Maryland House passes dozens of bills, including Transgender Health Equity Act, in extended weekend session – Baltimore Sun

Facing looming deadlines and with a slew of legislation up in the air, Maryland delegates gathered Saturday in Annapolis for a weekend bill-passing session.

The 141-member chamber met for several hours to cram stacks of bills ahead of Monday’s “change of day.” This is the last day that bills can pass either the House or the Senate and be heard in the opposite chamber without going through additional procedural steps. The General Assembly session is due to end in just over three weeks.

Both chambers began speeding up their schedules earlier in the week, sitting for hours each morning, breaking for committee hearings and votes in the afternoon, then returning to the floors for second-floor sessions that sometimes stretched into the evening.

The House plowed through a busy calendar Saturday, passing a series of local bills and state policies that ran the gamut from alcohol regulation to energy and the environment.

Lawmakers erupted in applause after the passage of the controversial Transgender Health Care Fairness Act, which has sparked controversy among House Republicans, by a vote of 93-37.

House Bill 283 would require Maryland Medicaid to cover gender-affirming care and procedures for transgender patients. In addition, the Maryland Department of Health would be required to publish an annual report listing gender-affirming care providers, including their names, locations and the services they provide.

The bill will take effect on January 1.

Republican delegates testifying against the bill became graphic during the debate. Del. Harford County’s Lauren Arican rose to tell her fellow lawmakers the details of penile reattachment surgery for people who choose to “de-transition.”

House Vice Speaker of Health and Government Operations Bonnie Cullison, one of the bill’s sponsors, responded by saying that only 0.4 percent of transgender people who transition regret the act “compared to 30 percent of most other surgeries’ – including routine procedures such as knee surgery. She did not name a source for the information, but the Associated Press recently cited a 2021 review of 27 studies involving nearly 8,000 teens and adults who had transgender surgeries, mostly in Europe, the United States and Canada. An average of 1% was found to express regret.

Del.  Linda Foley, Democrat of Montgomery County, listens to Saturday's debate on the Transgender Health Care Equity Act in the House of Delegates in Annapolis.

According to the bill’s fiscal memo, 98 people received gender-affirming care through Medicaid in 2022. The state health department estimated that the number of patients seeking gender-affirming care through Medicaid would increase by about 25 people each year if the bill be accepted.

“We don’t really decide much here. We don’t decide whether or not people should have these procedures — that’s something that will be decided between the patient and the medical professional,” said House Majority Leader Mark Corman, D-Montgomery County. “You may not like these medical procedures for your own personal reasons – I may have a problem with open heart surgery – but these are medical procedures.”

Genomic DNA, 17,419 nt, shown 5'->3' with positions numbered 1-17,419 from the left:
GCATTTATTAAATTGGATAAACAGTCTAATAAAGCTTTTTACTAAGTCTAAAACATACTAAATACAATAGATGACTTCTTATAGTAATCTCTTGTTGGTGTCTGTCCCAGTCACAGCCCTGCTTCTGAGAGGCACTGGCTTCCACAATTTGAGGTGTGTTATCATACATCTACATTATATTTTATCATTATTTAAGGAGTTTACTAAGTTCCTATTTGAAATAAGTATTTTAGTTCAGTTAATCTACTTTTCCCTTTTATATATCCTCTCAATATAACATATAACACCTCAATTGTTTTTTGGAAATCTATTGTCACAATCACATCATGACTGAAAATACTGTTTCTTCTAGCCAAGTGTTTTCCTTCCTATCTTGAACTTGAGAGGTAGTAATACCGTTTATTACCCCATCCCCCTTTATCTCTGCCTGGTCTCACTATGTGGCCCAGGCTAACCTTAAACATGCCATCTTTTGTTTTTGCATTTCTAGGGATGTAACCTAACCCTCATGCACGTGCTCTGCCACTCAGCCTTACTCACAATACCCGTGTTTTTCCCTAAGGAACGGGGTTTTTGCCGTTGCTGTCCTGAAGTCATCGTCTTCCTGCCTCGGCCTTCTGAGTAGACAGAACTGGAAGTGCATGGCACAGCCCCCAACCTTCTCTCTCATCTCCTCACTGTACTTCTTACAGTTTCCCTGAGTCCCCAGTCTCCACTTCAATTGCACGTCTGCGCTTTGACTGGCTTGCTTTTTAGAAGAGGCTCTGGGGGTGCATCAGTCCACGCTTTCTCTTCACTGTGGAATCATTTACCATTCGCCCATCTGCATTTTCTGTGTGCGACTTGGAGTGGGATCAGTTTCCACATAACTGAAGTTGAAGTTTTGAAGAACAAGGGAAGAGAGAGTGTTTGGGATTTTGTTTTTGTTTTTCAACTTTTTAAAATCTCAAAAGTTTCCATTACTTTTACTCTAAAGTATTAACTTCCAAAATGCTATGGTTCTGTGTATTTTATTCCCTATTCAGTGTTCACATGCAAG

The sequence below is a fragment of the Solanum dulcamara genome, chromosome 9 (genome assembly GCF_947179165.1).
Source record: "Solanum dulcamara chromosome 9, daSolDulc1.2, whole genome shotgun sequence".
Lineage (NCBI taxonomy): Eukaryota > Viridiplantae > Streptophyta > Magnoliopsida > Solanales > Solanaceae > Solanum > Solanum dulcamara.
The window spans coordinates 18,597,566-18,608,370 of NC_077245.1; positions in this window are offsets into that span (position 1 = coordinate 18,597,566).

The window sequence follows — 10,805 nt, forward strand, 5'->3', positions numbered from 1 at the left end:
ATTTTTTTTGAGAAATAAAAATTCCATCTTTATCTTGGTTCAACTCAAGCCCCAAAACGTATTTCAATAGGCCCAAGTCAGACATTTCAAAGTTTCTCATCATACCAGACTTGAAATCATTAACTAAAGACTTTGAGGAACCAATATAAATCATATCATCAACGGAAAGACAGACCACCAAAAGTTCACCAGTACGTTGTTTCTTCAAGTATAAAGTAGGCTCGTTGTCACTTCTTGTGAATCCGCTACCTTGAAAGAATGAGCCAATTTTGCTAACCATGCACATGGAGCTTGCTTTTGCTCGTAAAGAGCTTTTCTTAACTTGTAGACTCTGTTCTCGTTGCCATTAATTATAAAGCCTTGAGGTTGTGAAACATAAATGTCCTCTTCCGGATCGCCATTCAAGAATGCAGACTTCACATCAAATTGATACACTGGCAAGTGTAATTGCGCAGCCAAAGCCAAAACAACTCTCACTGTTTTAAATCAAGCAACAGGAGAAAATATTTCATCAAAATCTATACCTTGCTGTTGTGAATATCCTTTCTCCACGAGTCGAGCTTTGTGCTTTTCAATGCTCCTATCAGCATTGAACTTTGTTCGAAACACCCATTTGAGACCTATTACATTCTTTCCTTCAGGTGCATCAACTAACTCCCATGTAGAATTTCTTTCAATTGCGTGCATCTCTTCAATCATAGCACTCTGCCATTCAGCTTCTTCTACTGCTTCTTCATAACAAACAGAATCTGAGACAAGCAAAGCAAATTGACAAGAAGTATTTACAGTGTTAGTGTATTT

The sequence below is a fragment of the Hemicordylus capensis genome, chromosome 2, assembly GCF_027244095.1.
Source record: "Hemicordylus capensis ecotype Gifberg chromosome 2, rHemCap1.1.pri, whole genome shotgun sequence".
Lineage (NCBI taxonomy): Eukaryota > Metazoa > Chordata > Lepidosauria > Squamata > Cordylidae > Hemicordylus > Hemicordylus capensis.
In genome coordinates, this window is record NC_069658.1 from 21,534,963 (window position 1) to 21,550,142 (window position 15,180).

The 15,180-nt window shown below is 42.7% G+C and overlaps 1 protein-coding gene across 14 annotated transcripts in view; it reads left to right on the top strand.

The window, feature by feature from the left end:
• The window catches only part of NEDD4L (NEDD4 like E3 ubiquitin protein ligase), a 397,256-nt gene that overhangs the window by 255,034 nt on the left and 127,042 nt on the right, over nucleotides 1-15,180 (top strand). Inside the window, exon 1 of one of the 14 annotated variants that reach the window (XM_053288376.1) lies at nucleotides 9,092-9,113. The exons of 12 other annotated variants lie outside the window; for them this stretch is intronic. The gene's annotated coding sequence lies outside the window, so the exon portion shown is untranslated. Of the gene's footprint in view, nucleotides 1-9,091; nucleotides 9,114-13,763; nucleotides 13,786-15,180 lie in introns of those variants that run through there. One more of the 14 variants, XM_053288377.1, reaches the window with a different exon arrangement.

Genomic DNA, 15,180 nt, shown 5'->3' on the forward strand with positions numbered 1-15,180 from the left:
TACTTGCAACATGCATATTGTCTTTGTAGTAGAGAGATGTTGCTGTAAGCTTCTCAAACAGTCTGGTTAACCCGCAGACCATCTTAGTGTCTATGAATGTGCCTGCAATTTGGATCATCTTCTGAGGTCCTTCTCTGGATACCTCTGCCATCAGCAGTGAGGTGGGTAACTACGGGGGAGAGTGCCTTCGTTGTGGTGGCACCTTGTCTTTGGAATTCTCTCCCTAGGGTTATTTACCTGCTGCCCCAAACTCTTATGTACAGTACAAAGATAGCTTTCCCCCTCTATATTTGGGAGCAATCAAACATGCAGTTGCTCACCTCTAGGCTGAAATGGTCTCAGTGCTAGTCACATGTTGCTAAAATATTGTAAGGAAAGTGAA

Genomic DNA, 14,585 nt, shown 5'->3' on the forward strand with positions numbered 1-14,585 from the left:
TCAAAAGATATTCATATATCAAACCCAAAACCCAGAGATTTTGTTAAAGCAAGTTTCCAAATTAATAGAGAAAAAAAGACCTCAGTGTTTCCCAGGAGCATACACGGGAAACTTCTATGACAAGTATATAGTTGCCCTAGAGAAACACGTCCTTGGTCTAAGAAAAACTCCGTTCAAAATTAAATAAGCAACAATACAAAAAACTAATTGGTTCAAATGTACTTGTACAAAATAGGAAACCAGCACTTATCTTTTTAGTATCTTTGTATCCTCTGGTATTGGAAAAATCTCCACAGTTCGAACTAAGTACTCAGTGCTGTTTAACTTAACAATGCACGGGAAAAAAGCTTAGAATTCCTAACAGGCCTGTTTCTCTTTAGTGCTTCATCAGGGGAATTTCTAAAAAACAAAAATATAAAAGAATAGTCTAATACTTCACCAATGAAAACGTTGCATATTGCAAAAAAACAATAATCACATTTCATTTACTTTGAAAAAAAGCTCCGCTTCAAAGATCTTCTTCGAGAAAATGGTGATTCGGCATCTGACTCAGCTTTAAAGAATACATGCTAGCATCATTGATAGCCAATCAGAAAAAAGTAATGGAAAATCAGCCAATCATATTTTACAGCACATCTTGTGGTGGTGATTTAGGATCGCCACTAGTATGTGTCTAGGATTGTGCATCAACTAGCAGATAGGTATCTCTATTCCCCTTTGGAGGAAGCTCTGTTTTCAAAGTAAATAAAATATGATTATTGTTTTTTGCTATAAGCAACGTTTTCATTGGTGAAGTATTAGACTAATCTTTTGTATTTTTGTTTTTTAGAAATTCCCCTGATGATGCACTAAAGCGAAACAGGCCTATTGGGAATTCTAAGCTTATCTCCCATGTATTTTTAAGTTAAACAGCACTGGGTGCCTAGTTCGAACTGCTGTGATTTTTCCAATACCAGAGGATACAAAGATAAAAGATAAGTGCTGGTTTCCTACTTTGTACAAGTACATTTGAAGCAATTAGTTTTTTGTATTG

Del. Mark Fisher, a Calvert County Republican, compared the procedures the bill would cover to female genital mutilation, which he told fellow lawmakers is recognized as a human rights violation by the United Nations. Fisher said he believes “House Bill 283 seeks to engage in … mutilation of children.”

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“We’re here now, creating a brave new world. Wouldn’t he be proud of Aldous Huxley?” asked Fisher. “Dystopia, experimenting on children.”

Montgomery County Democratic Delegate Gabriel Acevero, who identifies as a member of the LGBTQ community, told Republicans he hopes their concern for children “extends when we talk about billing children as adults or lying to children to coerce a confession .”

Del. Anne Kaiser, who co-sponsored the bill with her Montgomery County counterpart, Cullison, told delegates who opposed the bill that they needed to talk to transgender activists about their experiences transitioning.

Kaiser, who is lesbian, said her passion for the bill has to do with the lack of direct representation from the transgender community among Maryland lawmakers.

“People have asked me why I feel so passionately about this: I’m not trans, I don’t have gender dysphoria. Well, we don’t have representation in this house from anybody in the trans community, so me and my 59 co-sponsors, we’re your voice — we’re your representation,” Kaiser said. “What’s being said nationally about trans people are the same lies that were being told about gays and lesbians 20 years ago, and that’s part of the reason I feel the passion and connection with our trans brothers and sisters – our neighbors, our community , our constituents in all our areas.”

The House ended up spending a total of three hours taking up bills on Saturday. The Senate worked through a long session Friday night, passing bills that tackle everything from more quickly raising the state’s minimum wage to $15 to increasing targets for the amount of wind power generated in the future off Maryland’s coast.

The chambers will reconvene on Monday to pass other bills before a midnight deadline for passage.

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